More anti-Constructed Life Form predjudices come out. Picard keeps refering to Lore as ‘it’ which, while lexically accurate, also suggests that Data is an ‘it’ to Picard in every way save for a personal familiarity. “No no, I’m not prejudiced. Some of my best officers are androids.” Humanity is, canonically, past discrimination based on skin color, nationality, culture, et cetera, and even largely past pervasive discrimination based on species (provided you’re not a hereditary enemy of the regieme, and even then, you can be a bridge officer like Worf and only have your XO steryotype your sexual preferences), but it seems humanity isn’t quite as over the AI barrier as it would perhaps like to be. We should notice this, while giving Picard credit for trying and apologizing.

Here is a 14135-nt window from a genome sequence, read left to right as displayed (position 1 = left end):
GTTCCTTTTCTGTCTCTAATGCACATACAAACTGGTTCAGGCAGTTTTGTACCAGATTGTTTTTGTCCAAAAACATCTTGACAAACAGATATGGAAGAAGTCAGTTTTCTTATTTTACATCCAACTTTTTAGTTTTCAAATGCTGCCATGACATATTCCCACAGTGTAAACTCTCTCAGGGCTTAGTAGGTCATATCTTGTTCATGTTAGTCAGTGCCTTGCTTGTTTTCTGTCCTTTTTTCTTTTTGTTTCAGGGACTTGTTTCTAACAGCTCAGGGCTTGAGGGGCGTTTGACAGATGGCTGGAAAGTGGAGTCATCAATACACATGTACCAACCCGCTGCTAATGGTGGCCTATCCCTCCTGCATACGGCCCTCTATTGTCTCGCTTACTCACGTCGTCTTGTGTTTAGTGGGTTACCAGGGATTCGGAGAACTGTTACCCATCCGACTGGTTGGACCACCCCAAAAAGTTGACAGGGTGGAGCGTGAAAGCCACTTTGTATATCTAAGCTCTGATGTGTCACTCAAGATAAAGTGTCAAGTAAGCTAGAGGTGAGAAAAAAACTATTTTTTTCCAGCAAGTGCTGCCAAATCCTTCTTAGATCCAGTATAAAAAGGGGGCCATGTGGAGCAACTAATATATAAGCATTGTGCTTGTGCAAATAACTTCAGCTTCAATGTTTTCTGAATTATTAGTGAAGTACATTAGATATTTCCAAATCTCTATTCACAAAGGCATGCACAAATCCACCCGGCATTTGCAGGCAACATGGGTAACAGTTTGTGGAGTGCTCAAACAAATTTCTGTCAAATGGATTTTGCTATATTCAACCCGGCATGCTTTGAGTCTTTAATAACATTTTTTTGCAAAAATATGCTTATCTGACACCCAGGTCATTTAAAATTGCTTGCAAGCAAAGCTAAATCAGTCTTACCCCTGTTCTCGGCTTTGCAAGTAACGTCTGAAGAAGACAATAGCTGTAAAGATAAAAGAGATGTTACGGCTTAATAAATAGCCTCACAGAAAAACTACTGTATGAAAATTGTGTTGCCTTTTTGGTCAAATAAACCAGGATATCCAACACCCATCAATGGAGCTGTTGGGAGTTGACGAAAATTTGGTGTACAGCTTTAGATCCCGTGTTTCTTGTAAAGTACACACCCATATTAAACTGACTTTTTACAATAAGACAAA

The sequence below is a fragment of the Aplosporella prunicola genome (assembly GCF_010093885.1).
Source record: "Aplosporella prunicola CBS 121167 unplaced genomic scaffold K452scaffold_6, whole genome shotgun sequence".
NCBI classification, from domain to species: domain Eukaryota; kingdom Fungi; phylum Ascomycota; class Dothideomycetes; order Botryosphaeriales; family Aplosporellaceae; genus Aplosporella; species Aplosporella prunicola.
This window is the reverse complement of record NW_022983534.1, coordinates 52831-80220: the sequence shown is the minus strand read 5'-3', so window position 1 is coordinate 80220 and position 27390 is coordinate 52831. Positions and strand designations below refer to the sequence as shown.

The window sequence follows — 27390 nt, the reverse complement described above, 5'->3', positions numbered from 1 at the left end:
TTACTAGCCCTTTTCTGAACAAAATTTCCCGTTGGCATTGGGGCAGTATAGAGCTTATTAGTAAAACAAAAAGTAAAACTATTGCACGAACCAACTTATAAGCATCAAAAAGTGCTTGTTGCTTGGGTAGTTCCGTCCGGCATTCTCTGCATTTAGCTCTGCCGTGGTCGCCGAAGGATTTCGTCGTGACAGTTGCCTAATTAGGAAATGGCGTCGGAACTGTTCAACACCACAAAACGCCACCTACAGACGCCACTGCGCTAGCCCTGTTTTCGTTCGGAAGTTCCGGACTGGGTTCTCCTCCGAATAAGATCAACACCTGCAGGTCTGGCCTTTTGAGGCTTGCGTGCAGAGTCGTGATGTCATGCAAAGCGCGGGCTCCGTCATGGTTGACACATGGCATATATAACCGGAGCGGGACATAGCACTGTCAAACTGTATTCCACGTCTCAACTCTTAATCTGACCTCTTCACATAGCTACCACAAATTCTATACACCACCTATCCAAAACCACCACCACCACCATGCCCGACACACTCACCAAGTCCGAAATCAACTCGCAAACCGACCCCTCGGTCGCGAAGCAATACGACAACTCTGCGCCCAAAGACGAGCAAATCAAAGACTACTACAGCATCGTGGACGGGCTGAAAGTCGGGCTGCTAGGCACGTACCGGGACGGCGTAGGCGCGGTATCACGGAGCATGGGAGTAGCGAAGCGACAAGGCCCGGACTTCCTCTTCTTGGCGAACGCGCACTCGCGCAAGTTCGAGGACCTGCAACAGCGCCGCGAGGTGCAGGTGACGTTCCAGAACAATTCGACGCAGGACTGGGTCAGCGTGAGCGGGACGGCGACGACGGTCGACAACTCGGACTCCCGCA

Geordi and Wes are teaching Lore about how headings work before Picard even approved him being on the bridge. It turns out that Data is suspicious of Lore, and reprimands him for showing off in front of Riker and trying to emotionally manipulate Wesley. As Data pulls up information about Noonien Soong, Lore refers to him as “Often-Wrong” Soong, their father. Lore asks about when he gets a uniform, and Data says it will take 4 years at the academy, 3 as Ensign, and 10-12 as Lieutenant, which leaves data 5-7 years to have been doing his own thing before he decided to go career Starfleet. And potentially also that Data has encountered some blocks to his career due to anti-AI prejudice.